The electric dryer kept blowing fuses. Everything seemed normal except . . . . .
Yo bro! Your web page is phenomenal! Here's a story you might be interested in. Subject: a GE heavy duty dryer. Symptoms: would blow fuses every couple of weeks or so. This dryer has two fuses; it always blew the same one - the one that handled the heating coils. So you'd put in a load and the motor would run, but nothing would get dry. I'd replace the fuse and then all would be fine - for 2 weeks. I figured it couldn't be a short in the dryer or the fuse would blow right away, right?
I checked that the outlet wasn't obstructed with lint. I checked that the drum rotated freely when turned by hand. I measured the current draw with my clamp-on ammeter and all was normal, on both fuses. What strange intermittent problem was causing this fuse to blow? OK, give up? I finally looked closely at the fuse socket and discovered that the threads were a uniform light brown in color. I got out my voltmeter and found that I got zero volts from the center terminal to the threaded shell of the socket - unless I pressed down hard with the probe.
Somehow this socket had built up a layer of corrosion or varnish (or something) over the years. Inserting a new fuse tightly was enough to establish contact to make the dryer run, but with enough resistance to cause the fuse to heat up. Since the fuse is unable to distinguish between overheating because too much current is flowing through it and overheating because, well because it's just too hot, it would blow. I carefully sanded the varnish off the socket until it was a nice shiny silver color, put in a new fuse, and it's been fine ever since (over 1 year now). I found this case interesting because what looked for all the world like an intermittent, really wasn't.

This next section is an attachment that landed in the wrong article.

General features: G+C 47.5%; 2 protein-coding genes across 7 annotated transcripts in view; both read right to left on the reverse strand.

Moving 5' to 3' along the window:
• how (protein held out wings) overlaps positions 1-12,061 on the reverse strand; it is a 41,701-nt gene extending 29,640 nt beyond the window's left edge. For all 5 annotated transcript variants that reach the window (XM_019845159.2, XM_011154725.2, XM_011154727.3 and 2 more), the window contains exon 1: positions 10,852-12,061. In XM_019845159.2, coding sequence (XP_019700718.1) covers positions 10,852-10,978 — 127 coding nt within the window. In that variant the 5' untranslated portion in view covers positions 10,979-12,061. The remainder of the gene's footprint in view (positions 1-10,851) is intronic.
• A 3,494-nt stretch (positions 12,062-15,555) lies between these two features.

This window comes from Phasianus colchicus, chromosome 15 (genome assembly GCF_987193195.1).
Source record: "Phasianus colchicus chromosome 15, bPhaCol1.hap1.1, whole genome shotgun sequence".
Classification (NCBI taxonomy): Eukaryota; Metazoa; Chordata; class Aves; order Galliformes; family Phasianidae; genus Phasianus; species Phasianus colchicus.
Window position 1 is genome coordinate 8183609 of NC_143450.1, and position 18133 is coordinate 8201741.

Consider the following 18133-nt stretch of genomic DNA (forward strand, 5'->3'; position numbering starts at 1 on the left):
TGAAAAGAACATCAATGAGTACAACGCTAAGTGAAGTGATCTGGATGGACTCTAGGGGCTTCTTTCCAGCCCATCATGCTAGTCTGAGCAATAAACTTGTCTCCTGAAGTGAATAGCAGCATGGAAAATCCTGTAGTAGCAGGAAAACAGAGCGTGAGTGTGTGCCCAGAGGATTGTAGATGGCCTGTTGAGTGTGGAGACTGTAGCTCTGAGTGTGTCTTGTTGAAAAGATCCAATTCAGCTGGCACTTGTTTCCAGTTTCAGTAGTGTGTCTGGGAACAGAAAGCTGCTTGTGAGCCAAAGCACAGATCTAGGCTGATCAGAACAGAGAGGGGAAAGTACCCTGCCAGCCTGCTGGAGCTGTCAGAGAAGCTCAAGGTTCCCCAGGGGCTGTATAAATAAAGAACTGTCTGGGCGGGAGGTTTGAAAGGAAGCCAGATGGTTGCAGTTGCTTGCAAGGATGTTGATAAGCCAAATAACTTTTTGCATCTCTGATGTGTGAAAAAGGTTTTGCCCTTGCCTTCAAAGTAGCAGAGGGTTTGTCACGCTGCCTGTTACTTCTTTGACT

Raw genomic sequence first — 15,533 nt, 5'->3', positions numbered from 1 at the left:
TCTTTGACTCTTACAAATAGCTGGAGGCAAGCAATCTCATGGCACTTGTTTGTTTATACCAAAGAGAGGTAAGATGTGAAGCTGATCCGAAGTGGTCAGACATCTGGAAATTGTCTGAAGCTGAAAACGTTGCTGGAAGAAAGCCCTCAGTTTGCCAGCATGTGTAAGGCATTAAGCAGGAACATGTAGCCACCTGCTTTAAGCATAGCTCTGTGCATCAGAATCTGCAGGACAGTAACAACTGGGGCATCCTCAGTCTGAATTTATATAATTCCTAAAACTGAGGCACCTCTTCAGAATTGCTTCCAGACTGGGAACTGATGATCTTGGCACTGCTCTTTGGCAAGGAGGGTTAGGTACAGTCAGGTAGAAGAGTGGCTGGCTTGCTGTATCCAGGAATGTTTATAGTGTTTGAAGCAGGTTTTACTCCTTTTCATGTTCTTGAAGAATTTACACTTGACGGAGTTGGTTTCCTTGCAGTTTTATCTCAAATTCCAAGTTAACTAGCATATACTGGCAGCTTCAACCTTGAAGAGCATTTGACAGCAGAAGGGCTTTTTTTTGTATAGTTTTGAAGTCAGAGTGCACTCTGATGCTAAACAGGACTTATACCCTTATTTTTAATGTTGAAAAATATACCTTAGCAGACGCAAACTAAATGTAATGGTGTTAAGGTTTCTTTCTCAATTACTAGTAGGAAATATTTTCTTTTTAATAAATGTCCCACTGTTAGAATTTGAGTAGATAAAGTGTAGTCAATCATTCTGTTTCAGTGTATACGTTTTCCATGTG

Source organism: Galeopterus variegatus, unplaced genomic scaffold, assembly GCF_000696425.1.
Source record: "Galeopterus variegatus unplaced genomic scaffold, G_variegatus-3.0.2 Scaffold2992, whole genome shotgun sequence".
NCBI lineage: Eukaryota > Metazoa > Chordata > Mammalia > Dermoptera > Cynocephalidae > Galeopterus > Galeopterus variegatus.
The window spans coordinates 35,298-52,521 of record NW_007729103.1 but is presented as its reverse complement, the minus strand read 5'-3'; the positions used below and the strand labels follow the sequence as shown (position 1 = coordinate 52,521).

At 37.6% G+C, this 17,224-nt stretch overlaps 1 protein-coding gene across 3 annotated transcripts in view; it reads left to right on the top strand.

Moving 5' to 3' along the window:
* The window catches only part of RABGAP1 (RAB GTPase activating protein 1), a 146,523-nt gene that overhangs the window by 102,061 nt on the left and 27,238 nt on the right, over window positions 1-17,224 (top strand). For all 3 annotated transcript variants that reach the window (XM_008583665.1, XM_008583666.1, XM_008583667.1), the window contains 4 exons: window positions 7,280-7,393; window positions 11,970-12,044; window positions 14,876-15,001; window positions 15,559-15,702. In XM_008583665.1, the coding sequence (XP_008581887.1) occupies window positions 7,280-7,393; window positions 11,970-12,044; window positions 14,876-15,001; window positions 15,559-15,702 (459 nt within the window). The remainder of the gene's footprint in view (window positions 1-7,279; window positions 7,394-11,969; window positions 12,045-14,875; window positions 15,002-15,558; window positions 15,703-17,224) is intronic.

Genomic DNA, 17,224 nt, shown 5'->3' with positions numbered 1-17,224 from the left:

Next project - replace all those old fuses with a breaker panel. --
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